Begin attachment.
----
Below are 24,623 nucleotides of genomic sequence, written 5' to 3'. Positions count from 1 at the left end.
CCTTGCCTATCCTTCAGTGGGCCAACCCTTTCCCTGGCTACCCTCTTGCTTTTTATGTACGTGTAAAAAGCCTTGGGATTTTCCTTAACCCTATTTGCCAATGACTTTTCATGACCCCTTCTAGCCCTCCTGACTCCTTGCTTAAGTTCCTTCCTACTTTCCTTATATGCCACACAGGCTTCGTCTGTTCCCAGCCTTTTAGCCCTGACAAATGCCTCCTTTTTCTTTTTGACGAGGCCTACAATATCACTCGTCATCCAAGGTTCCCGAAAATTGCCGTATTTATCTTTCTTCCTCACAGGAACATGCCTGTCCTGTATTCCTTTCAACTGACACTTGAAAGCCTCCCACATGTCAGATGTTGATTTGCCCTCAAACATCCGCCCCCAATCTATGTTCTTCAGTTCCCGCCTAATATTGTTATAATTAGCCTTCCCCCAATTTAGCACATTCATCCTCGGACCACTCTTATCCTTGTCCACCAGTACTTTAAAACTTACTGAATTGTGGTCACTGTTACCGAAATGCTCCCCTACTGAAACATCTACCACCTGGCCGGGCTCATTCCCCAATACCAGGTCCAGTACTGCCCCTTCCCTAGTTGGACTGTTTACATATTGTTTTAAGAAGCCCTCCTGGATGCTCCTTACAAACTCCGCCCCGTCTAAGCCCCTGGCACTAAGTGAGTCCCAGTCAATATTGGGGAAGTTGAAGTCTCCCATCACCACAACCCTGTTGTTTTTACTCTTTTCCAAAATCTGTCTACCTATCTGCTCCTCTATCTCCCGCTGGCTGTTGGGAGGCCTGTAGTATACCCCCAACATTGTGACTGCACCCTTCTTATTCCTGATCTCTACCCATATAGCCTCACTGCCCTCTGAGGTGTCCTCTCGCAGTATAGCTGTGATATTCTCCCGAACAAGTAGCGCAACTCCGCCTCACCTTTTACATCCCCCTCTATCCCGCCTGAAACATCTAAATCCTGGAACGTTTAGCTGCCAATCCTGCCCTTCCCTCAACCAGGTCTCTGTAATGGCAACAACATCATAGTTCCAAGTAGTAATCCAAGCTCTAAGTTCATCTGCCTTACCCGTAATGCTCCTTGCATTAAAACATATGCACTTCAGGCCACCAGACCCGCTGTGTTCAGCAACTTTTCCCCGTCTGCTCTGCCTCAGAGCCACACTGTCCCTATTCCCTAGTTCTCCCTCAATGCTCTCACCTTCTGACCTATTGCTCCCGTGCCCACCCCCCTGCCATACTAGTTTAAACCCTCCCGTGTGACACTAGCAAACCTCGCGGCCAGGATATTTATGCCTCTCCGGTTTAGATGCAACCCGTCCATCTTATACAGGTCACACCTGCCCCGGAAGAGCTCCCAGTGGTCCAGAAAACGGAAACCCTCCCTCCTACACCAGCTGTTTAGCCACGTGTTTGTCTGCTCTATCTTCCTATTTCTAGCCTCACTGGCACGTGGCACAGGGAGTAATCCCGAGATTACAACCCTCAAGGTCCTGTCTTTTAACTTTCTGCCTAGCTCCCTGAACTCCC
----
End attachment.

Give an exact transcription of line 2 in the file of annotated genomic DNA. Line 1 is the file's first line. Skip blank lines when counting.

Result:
CCTTGCCTATCCTTCAGTGGGCCAACCCTTTCCCTGGCTACCCTCTTGCTTTTTATGTACGTGTAAAAAGCCTTGGGATTTTCCTTAACCCTATTTGCCAATGACTTTTCATGACCCCTTCTAGCCCTCCTGACTCCTTGCTTAAGTTCCTTCCTACTTTCCTTATATGCCACACAGGCTTCGTCTGTTCCCAGCCTTTTAGCCCTGACAAATGCCTCCTTTTTCTTTTTGACGAGGCCTACAATATCACTCGTCATCCAAGGTTCCCGAAAATTGCCGTATTTATCTTTCTTCCTCACAGGAACATGCCTGTCCTGTATTCCTTTCAACTGACACTTGAAAGCCTCCCACATGTCAGATGTTGATTTGCCCTCAAACATCCGCCCCCAATCTATGTTCTTCAGTTCCCGCCTAATATTGTTATAATTAGCCTTCCCCCAATTTAGCACATTCATCCTCGGACCACTCTTATCCTTGTCCACCAGTACTTTAAAACTTACTGAATTGTGGTCACTGTTACCGAAATGCTCCCCTACTGAAACATCTACCACCTGGCCGGGCTCATTCCCCAATACCAGGTCCAGTACTGCCCCTTCCCTAGTTGGACTGTTTACATATTGTTTTAAGAAGCCCTCCTGGATGCTCCTTACAAACTCCGCCCCGTCTAAGCCCCTGGCACTAAGTGAGTCCCAGTCAATATTGGGGAAGTTGAAGTCTCCCATCACCACAACCCTGTTGTTTTTACTCTTTTCCAAAATCTGTCTACCTATCTGCTCCTCTATCTCCCGCTGGCTGTTGGGAGGCCTGTAGTATACCCCCAACATTGTGACTGCACCCTTCTTATTCCTGATCTCTACCCATATAGCCTCACTGCCCTCTGAGGTGTCCTCTCGCAGTATAGCTGTGATATTCTCCCGAACAAGTAGCGCAACTCCGCCTCACCTTTTACATCCCCCTCTATCCCGCCTGAAACATCTAAATCCTGGAACGTTTAGCTGCCAATCCTGCCCTTCCCTCAACCAGGTCTCTGTAATGGCAACAACATCATAGTTCCAAGTAGTAATCCAAGCTCTAAGTTCATCTGCCTTACCCGTAATGCTCCTTGCATTAAAACATATGCACTTCAGGCCACCAGACCCGCTGTGTTCAGCAACTTTTCCCCGTCTGCTCTGCCTCAGAGCCACACTGTCCCTATTCCCTAGTTCTCCCTCAATGCTCTCACCTTCTGACCTATTGCTCCCGTGCCCACCCCCCTGCCATACTAGTTTAAACCCTCCCGTGTGACACTAGCAAACCTCGCGGCCAGGATATTTATGCCTCTCCGGTTTAGATGCAACCCGTCCATCTTATACAGGTCACACCTGCCCCGGAAGAGCTCCCAGTGGTCCAGAAAACGGAAACCCTCCCTCCTACACCAGCTGTTTAGCCACGTGTTTGTCTGCTCTATCTTCCTATTTCTAGCCTCACTGGCACGTGGCACAGGGAGTAATCCCGAGATTACAACCCTCAAGGTCCTGTCTTTTAACTTTCTGCCTAGCTCCCTGAACTCCC